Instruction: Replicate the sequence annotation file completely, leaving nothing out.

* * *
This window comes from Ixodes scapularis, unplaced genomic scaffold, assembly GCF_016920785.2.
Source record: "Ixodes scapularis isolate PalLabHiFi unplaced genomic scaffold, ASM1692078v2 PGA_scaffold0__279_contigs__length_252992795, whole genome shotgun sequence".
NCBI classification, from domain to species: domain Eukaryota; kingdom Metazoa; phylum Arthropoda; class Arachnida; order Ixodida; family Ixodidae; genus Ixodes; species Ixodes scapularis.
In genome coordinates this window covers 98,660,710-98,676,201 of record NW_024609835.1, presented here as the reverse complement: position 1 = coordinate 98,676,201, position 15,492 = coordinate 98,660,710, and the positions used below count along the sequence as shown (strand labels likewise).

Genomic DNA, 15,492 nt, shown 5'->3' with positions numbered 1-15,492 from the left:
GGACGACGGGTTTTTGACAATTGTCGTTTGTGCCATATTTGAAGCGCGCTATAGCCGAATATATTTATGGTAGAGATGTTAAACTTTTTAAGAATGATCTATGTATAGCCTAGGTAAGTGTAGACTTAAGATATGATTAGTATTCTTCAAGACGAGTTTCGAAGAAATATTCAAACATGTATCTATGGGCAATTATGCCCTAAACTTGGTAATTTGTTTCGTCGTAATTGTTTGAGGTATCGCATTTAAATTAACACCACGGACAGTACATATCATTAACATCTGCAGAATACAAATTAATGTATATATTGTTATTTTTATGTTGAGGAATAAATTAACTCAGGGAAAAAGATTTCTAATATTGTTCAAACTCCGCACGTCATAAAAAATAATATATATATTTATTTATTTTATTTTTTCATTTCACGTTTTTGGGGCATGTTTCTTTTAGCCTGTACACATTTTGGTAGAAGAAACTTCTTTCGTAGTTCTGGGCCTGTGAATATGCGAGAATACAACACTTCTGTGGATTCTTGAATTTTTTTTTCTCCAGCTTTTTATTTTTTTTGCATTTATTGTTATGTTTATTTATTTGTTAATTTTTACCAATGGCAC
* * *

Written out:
This window comes from Ixodes scapularis, unplaced genomic scaffold, assembly GCF_016920785.2.
Source record: "Ixodes scapularis isolate PalLabHiFi unplaced genomic scaffold, ASM1692078v2 PGA_scaffold0__279_contigs__length_252992795, whole genome shotgun sequence".
NCBI classification, from domain to species: domain Eukaryota; kingdom Metazoa; phylum Arthropoda; class Arachnida; order Ixodida; family Ixodidae; genus Ixodes; species Ixodes scapularis.
In genome coordinates this window covers 98,660,710-98,676,201 of record NW_024609835.1, presented here as the reverse complement: position 1 = coordinate 98,676,201, position 15,492 = coordinate 98,660,710, and the positions used below count along the sequence as shown (strand labels likewise).

Genomic DNA, 15,492 nt, shown 5'->3' with positions numbered 1-15,492 from the left:
GGACGACGGGTTTTTGACAATTGTCGTTTGTGCCATATTTGAAGCGCGCTATAGCCGAATATATTTATGGTAGAGATGTTAAACTTTTTAAGAATGATCTATGTATAGCCTAGGTAAGTGTAGACTTAAGATATGATTAGTATTCTTCAAGACGAGTTTCGAAGAAATATTCAAACATGTATCTATGGGCAATTATGCCCTAAACTTGGTAATTTGTTTCGTCGTAATTGTTTGAGGTATCGCATTTAAATTAACACCACGGACAGTACATATCATTAACATCTGCAGAATACAAATTAATGTATATATTGTTATTTTTATGTTGAGGAATAAATTAACTCAGGGAAAAAGATTTCTAATATTGTTCAAACTCCGCACGTCATAAAAAATAATATATATATTTATTTATTTTATTTTTTCATTTCACGTTTTTGGGGCATGTTTCTTTTAGCCTGTACACATTTTGGTAGAAGAAACTTCTTTCGTAGTTCTGGGCCTGTGAATATGCGAGAATACAACACTTCTGTGGATTCTTGAATTTTTTTTTCTCCAGCTTTTTATTTTTTTTGCATTTATTGTTATGTTTATTTATTTGTTAATTTTTACCAATGGCAC